Fringe Series Finale “Liberty/Enemy of Fate” Review Fringe Series Finale “Liberty/Enemy of Fate” Review
Derek B. Gayle reviews Fringe's final two-hour event. Fringe Series Finale “Liberty/Enemy of Fate” Review

Summary: Fringe is over. It was good. Give me a minute while I stop crying.

If you have not seen this episode yet and don’t wish to be spoiled, don’t continue reading.

Brief Recap

Olivia comes up with the idea to rescue Michael by using the Other Side. She is dosed with high-levels of Cortexiphan, crosses over, and with the help of Fauxlivia and Lincoln Lee, she makes it into Liberty Island where Michael is being held. She crosses back and forth, eventually getting him out and back to the lab. The team joins September, who reveals that a piece of his machine to open a wormhole is no longer functional; Astrid comes up with the idea to use the Observer’s shipping line as a way to open the portal. Meanwhile, Peter stumbles upon a tape from Walter detailing how he will escort Michael into the future, and to prevent a paradox, will be wiped from the reset 2015. September, who now understands his father-son connection with Michael, wants to go in his place to stay with his son. Windmark also catches on to Broyles, who has been helping the team, and has him captured. Peter and Olivia storm Observer HQ in preperation for the machine by using past Fringe events, and rescue Broyles along the way. Windmark tries one last ditch effort to steal Michael, but Olivia uses the remaining Cortexiphan in her system to kill him by slamming a car into him. The wormhole is opened, but before September can escort Michael into the future, he is shot. Walter knows what he has to do, and he takes Michael into the future. Time is reset, and Peter and Olivia are enjoying the perfect day with Etta in 2015 without the Observers invading. Peter goes home and opens a letter from Walter, containing only a drawing of a white tulip.


There’s almost nothing wrong with this finale. It’s strange to say that, especially for a series with so much stacked up against it that it could easily have collapsed in the eleventh hour. But “Liberty” and “Enemy of Fate” both might have been about as close to perfect as they could get, especially considering how they had been set-up. Part of that might be coming from a screaming fan perspective, for sure—because this episode definitely packs in all the references and emotional gut-punches you could ever ask for and lives up to the hype—but also, it simply sticks the landing. There’s no sneaky last minute twist, per se; we get what we’re promised. Maybe not exactly how we were promised, but nothing feels like a cheat, and there’s still enough surprise to keep it engaging.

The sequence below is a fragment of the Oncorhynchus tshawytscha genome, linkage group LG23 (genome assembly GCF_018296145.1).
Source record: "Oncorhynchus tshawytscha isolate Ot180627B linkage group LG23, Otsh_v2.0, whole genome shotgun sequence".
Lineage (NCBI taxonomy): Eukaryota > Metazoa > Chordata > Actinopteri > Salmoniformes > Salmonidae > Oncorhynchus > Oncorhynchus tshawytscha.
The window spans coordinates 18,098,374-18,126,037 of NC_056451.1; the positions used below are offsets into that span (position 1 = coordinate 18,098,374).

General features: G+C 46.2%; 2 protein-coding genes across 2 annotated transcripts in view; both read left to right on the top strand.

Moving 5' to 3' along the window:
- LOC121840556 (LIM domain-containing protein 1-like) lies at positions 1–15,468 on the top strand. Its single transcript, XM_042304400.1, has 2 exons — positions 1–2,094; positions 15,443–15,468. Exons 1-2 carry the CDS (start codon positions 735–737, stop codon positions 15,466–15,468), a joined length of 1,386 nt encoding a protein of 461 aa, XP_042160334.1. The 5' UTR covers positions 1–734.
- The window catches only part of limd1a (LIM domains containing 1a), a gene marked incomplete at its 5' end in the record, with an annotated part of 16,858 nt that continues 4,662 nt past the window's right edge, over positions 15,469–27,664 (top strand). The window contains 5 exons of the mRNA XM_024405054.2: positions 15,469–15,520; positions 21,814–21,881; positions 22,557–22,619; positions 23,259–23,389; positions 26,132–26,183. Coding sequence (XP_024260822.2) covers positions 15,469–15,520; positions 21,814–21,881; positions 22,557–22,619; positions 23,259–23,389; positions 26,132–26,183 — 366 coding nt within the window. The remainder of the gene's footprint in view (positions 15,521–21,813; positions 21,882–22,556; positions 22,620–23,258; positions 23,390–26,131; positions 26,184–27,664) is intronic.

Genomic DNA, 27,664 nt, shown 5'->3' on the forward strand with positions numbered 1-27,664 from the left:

In the reviews of “Five-Twenty-Ten” and “Anomaly XB-6783746” there was discussion regarding Fringe using predictability in its favor this season. The same idea goes for the finale, in terms of the plot; the plans to rescue Michael in “Liberty” and beat the Observers in “Enemy of Fate” are all spelled out for us, and they’re executed with as many hiccups as we’d expect, but nothing wildly different from what we’re promised. And we know there’s going to be certain character interactions that are necessary to close the story (Peter and Walter will have a father-son moment, Peter and Olivia will remember Etta, etc.) We got the broad strokes, so all we needed was the color—and it all played out impeccably well. J.H. Wyman has gotten plenty of grief for having too much focus on lovey-dubby sap and not enough on grounded drama in the past couple of years, but he strikes a good balance this time around. “Love” doesn’t save the day like it did in season 4, it’s still fringe science. But with that science comes sacrifice, which ties into the emotional resonance that makes this all so darn good.

The finale-y references were handled adeptly; there was enough to be satisfying, but not enough to make the episode feel oversaturated. The window to the other universe and the white tulip had been teased earlier in the season, and the one hallway packed in some of the most popular Fringe events that hadn’t been revisited. More notable is the fact that we didn’t get shoehorned-in guest appearances (Broyles had already been integrated into the story, so he doesn’t count.) Getting loads of guest stars was one of the best parts of Smallville‘s much less satisfying finale, but it also had a longer history and way more open ends. Like I mentioned in “Anomaly XB-6783746”, Fringe had pretty much closed off all its storylines already, so the final appearance of Blair Brown as Nina in that episode functioned as, well, a final appearance. She didn’t need to be in the final episode, and neither did Georgia Haig, or early cast members like Mark Valley or Kirk Acevedo, or even Leonard Nimoy (which might have been cool, but there wasn’t really a place in the story for him at this point.)

The closest we got was one last visit to the alternate universe in “Liberty”, but it was brief and served only to settle all the worry that Lincoln, Fauxlivia and the gang might be in danger too. As fun as it was to see Seth Gabel and Anna Torv’s alternate character back, we didn’t need to see them more than we did, considering their story already had a happy, satisfying conclusion. We even got a brief moment of regret from Lincoln for not being on the Earth with Observers, which was small, but organic and insightful. Torv’s work as Fauxlivia is also worth mentioning, as she leveled down the energy a bit, as would happen over 20 years, but still retained the spunk and mannerisms that made her different. Also, that Rouge-esque gray streak was a nice touch. Lincoln and Fauxlivia both aged really, really well.